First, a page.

MAGAZINE: Deal momentum starts to pick up as sellers bite the bullet

Investor caution has put paid to a 2023 rebound in transactions, but distressed sales are coming and buyers are ready as inflation eases and interest rates reach their peak.

In July, the head of the world’s biggest real estate investor predicted that a year-long deal drought might soon be over.

Speaking as Blackstone unveiled its Q2 2023 results, president Jonathan Gray said the pain of inflation had peaked and he believed markets had absorbed the ‘shock’ of higher interest rates, paving the way for a return to deal activity.

Although his comments were mainly about the US market where the inflation rate was down to 3.2% in July, some of what he said could read across to Europe where inflation has also started to decline. Yet, interest rates are still on an upward trajectory, valuations are a moving target and real estate investors remain extremely cautious.

Savills associate director of European research Mike Barnes says average activity across the whole of Europe in H1 2023 was 61% lower than last year. In most markets, deals crashed by two-thirds, with a handful of exceptions in southern Europe where the fall was less.

Even optimists who last year were predicting a bounce back by now are keeping quiet after their summer holidays; it’s hard to find anyone who believes the volume of European real estate transactions will jump significantly in the second half of this year.

‘It is too soon to say we’re over the worst,’ thinks Savills chairman of Central London and international investment Stephen Down, someone who speaks regularly to some of the world’s major real estate investors. But he adds that in London at least: ‘It does feel there is a momentum beginning to build into the market – if gently’.

Core market
‘What’s been happening in the last six months’, he continues, ‘is tentative steps at probing that core/core+ market where particularly in the West End, we’ve seen a number of investors buying good quality assets in central locations: Mayfair and St James’s; Soho and Fitzrovia.

‘Typically liquidity is down, it’s investments between £50 mln and £100 mln that are most liquid right now. We have seen a few larger transactions that have traded – they are the exception at the moment.’

‘Proper green, A grade’ office buildings, like the Fitzrovia office at 33 Foley Street let to Kier on a long lease which Pontegadea bought from abrdn in April, have traded at yields over 4%, whereas ‘18 months ago we would have expected that to trade at sub 4%’, he says. The vendors have often been UK funds that need to sell down and which turn to the West End as the best source of liquidity.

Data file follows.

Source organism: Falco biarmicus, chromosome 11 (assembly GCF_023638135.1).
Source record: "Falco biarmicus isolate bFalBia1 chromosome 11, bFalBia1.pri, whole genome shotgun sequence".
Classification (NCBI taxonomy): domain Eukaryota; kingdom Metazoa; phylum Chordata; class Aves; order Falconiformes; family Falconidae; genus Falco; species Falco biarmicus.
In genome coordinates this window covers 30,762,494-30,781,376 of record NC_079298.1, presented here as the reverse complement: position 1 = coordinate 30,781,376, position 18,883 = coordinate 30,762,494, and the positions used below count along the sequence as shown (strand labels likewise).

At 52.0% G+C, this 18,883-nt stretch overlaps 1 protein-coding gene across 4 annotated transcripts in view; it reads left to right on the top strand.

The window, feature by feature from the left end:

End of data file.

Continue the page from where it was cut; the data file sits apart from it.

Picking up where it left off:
The Spanish family office buyer of the Kier building is a good example of private money or institutional capital coming in to buy core/core+ property, often paying with all equity as they are elsewhere in Europe.

Other West End transactions landing at between 4.25% and 4.75% in the summer have included Kajima buying 27 Soho Square for £45.5 mln and JPMorgan acquiring 19-22 Rathbone Place from UK fund Lothbury for £60 mln for its core/core+ fund. The latter is multi-let with a short WAULT with a genuine recovery story from current rentals on the building. ‘The market is nuanced and best in class limited, so has offered only a 5%-10% discount from where they were 18 months ago; yet other non-core assets have offered up to a 40% discount. This demonstrates how polarised demand is,’ Down says.

In July, Lothbury went under offer on a second London building, this time market-rented, and in a more prime location at 55 St James’s Street. Sun Venture of Singapore came out on top after a good level of bidding at what’s thought to be pretty much the £75 mln asking price, equating to 3.75%.

By contrast, the City is at least six months behind in terms of finding its feet. The handful of large sales this year all closed early in H1 – Winchester House to Gamuda Berhad, One New Street Square sold to ChinaChem and Sancroft bought by Mitsui Fudosan – sales that had all been in the works since last year.

The buyers were able to knock down the sellers on price as liquidity evaporated for large lot sizes and valuations fell rapidly during the sales processes. One New Street originally went on the market at £450 mln and sold at £350 mln, while Sancroft sold for £315 mln, £55 mln less than Goldman Sachs had discussed paying early in 2022.

Debt concerns
James Burke, one of Down’s colleagues in Savills’ European capital markets and global cross-border team, observes that the reason that tickets of £100 mln upwards are less liquid is because they are ‘so closely linked to the cost of debt, since they are assets where buyers would normally take on financing as a means of helping to mitigate the larger quantums.’

The largest City transaction to close more recently, Lion Plaza in July, is not a prime asset, a fact reflected in the 6.25% yield achieved. The 265,000 ft² (25,000 m²) office of law firm White & Case was another block which had been put up for sale back in 2022, then with a £263 mln asking price, and the Vietnamese buyer paid £207.5 mln.

Some sellers of better-quality assets have been able to refinance albeit for the short term, preferring to take their chances on an improved market in 2024 in order to sell.

One such asset is 20 Old Bailey where Korean owners Mirae and NH invited bids at 4.75% and it is understood that interest was closer to 5%-5.75%.

Further out of prime central London, London office valuations are even more turbulent. In fact, confided one agent, discussions in the room can feel like ‘pinning the tail on the donkey’.